Fall Gardening – Cornstalks After Harvest And Corn On Your Plate

By Bonnie Grant | October 27, 2020
by Bonnie Grant
October 27, 2020

When I think of fall, corn comes to mind. Cornstalks are often used in the autumn as décor on the front porch stoop or for harvest parties. Their presence evokes fall even though the actual corn on the cob is long gone. Once they are harvested, the fields are turned into mazes for harvest time fun. While not actually a fall harvest item, leftover cornstalk arrangements provide autumn ambiance in many settings.

The Autumn Harvest Corn is Abundant

Where I live the corn is coming towards the end of summer. The stalks are rising up to the sun and, in some cases, have begun to tassel. This signals the beginning of corn on the cob, a summertime BBQ staple. The golden ears, filled with juicy, succulent sweetness, are a proud feature in corn recipes from salads to side dishes, and even desserts.

Driving the back roads, the corn stalks are an inescapable delight. Their statuesque form creates an architectural discrepancy of both chaos and order. They are a shelter to the numerous animals and birds that litter the region. They provide nesting material and food for copious critters. Protecting them from the sundry snackers takes more than a scarecrow, but some loss must be expected. The cornstalks rustle in the wind with the promise of hefty ears that will go to grocery stores and supermarkets – and kitchen tables.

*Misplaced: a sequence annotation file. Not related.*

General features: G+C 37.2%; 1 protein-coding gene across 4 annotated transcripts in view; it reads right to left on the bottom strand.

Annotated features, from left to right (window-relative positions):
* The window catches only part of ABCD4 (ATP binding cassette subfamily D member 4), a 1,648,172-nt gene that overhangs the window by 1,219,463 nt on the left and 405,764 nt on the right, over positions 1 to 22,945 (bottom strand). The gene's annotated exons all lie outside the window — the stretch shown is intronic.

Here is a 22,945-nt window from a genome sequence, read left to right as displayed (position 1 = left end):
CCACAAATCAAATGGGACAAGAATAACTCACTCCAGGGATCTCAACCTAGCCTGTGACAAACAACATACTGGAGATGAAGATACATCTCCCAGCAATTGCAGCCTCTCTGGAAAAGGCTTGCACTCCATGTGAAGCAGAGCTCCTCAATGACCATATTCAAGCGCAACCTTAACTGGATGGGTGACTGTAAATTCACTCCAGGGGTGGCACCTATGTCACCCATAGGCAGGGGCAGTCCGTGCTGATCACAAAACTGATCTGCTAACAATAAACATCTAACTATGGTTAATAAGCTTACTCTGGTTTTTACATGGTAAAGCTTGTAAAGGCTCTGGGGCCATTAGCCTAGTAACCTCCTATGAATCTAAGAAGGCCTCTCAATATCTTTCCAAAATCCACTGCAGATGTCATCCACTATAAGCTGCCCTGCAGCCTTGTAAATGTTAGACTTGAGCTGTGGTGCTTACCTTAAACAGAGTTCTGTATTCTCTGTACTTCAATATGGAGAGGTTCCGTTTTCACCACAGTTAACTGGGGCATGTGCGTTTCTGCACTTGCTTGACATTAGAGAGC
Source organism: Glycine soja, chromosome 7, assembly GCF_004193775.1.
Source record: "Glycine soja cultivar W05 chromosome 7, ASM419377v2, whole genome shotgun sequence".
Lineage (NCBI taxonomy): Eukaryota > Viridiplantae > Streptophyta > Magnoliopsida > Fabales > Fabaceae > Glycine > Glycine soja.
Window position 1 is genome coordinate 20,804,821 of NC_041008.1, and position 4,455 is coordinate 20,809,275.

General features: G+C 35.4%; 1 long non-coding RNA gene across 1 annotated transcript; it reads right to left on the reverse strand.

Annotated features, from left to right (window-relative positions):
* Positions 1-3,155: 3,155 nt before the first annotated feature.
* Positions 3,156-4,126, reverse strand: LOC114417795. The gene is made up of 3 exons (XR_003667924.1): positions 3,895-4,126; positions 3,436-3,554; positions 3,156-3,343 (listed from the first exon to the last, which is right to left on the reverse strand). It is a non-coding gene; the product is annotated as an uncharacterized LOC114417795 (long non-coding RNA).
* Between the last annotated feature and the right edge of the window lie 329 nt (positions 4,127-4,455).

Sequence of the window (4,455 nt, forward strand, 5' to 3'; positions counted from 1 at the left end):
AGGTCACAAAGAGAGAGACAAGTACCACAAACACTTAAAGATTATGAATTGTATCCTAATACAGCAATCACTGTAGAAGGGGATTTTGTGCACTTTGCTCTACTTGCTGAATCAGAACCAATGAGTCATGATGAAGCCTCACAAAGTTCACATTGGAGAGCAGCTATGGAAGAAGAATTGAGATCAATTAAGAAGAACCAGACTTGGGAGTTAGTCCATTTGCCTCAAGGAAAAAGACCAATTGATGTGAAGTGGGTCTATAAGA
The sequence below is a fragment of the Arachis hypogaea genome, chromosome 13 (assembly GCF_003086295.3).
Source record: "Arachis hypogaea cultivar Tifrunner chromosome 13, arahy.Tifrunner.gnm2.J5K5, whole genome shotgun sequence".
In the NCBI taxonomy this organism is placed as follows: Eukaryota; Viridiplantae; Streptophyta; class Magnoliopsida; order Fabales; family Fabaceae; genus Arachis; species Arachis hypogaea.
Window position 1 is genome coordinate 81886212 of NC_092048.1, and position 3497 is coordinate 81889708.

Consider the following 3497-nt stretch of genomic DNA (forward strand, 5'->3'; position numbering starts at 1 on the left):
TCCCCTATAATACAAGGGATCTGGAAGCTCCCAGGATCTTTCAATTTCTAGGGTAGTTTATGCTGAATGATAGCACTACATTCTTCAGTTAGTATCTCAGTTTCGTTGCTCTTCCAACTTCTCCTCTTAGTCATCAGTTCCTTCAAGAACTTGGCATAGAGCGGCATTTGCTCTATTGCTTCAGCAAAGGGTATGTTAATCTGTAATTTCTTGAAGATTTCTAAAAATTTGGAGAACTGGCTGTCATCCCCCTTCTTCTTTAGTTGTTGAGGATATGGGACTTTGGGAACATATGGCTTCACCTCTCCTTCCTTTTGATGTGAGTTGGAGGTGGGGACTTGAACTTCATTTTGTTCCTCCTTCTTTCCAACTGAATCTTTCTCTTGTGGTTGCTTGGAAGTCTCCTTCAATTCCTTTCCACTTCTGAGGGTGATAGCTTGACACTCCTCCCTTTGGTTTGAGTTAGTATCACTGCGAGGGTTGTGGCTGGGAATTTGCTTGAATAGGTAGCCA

My own corn is doing quite nicely. It hasn’t reached stately proportions and, yet, is already beginning to tassel, a sign that corn on the cob is forming soon. Our solution to a scarecrow consists of metallic fluttering strands that catch the light and alarm the marauding birds. I hear old CDs also work well. I am looking forward to making corn recipes. I’m not one who enjoys corn on the cob, as the greasy mess on my face is not appealing. Instead, I will grill the ears and cut the toasted niblets off the cob to use in many dishes or freeze.

Once the corn harvest is over, the stalks stand solitary and barren. They dry in the sun until the leaves are a pale golden brown. This process is necessary if I want to use them for autumn cornstalk décor, which I do. These dried plants are a sad reminder that summer is over and wintry conditions on the horizon. And yet, they are also a signal of abundant harvest. Additionally, they are a sign of family holidays coming up. Thanksgiving wouldn’t be complete without grandma’s corn pudding. Christmas will likely feature creamed corn or a corn casserole.

Once the stalks are dry, they will adorn the front stoop with pumpkins, hard shelled squash, decorative gourds, and chrysanthemums in fall hues. The effect is lively and an homage to the season of plenty which has passed. So, corn reminds me of fall. The fresh corn on the cob will be in our bellies, but the plant that created that sweet summer taste will have its final say as adornment around our front door throughout autumn.

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